Today, robotic automation is viable for companies big and small in the manufacturing industry. The robotics industry is growing, becoming more common in workplaces throughout the US.
Robotics empower employees to widen their skillsets and be successful in their role.
For this article, we met with NEFF, leading experts in industrial automation, to discuss robotics in the manufacturing industry.
Businesses automate to…
Robots can be used in different ways. While some “lights out” factories exist, not all robots are used to supplement a workforce. For example, cobots rarely replace employees; instead they assist employees or adapt employee job functions from laborious, repetitive tasks to those that requires more thought and human qualities. Robots take the mundane out of the day, freeing your employees to complete specialized tasks.
To remove gating from castings, we use an industrial robot.
A key component of this robot is safety. Instead of manually standing in front of a band saw and hand-cutting parts, employees simply load parts onto a saw fixture. This makes the task less risky and less labor-intensive. We also implement full guarding and a light curtain to keep employees safe as the robot runs.
The industrial robot also increases cost efficiency by reducing scrap. It creates consistent cuts, leading to higher machining accuracy and more repeatable products.
Traditionally, polishing is a labor-intensive art of pressure and finesse.
A polishing robot alleviates heavy labor, making polishing heavy, cumbersome parts easier. It also turns the art into a science by providing consistent pressure at specified locations – creating a repeatable surface finish.
Collaborative robots or “cobots” can be defined as “a robot designated for direct interaction with a human within a defined shared workspace.”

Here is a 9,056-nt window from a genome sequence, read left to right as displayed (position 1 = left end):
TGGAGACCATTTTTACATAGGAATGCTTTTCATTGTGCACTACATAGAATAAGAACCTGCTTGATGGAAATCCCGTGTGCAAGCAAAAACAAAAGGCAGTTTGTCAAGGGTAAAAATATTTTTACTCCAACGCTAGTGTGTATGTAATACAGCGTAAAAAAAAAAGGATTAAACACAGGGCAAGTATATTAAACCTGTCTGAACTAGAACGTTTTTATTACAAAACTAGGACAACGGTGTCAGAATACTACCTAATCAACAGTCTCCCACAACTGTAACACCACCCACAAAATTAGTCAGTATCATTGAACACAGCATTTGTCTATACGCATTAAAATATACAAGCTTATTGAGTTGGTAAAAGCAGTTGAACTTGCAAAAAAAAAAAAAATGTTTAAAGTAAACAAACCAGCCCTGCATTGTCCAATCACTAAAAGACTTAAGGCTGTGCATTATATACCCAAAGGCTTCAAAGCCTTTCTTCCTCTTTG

Perhaps the key benefit of cobots is that they place automation control back into the hands of technicians and operators due to their ease of programming and interaction.
Universal Robots are a very fast growing industry with an ecosystem of tool attachments such as grippers and sanders.
Some people describe cobots as “employees that never leave.” Cobots can work around the clock, and as your needs change, they are easily redeployed into a new job.
Mobile Industrial Robots or MiR are used for transportation tasks such as pulling carts and lifting pallets.
They use laser sensors and camera systems to navigate a facility. Essentially, the robot creates a map of your shop floor. Programmers can pinpoint locations for the robot to travel to. As obstacles arrive or pathways change, the robot can easily learn and adapt.
The key advantage of MiR is that they prevent employees from disrupting their work and leaving their stations, therefore increasing efficiency.
Robotics and automation are always improving. In the upcoming years, we expect to see more human integration and collaboration with robots, robots collaborating with other robots, and more advanced AI software.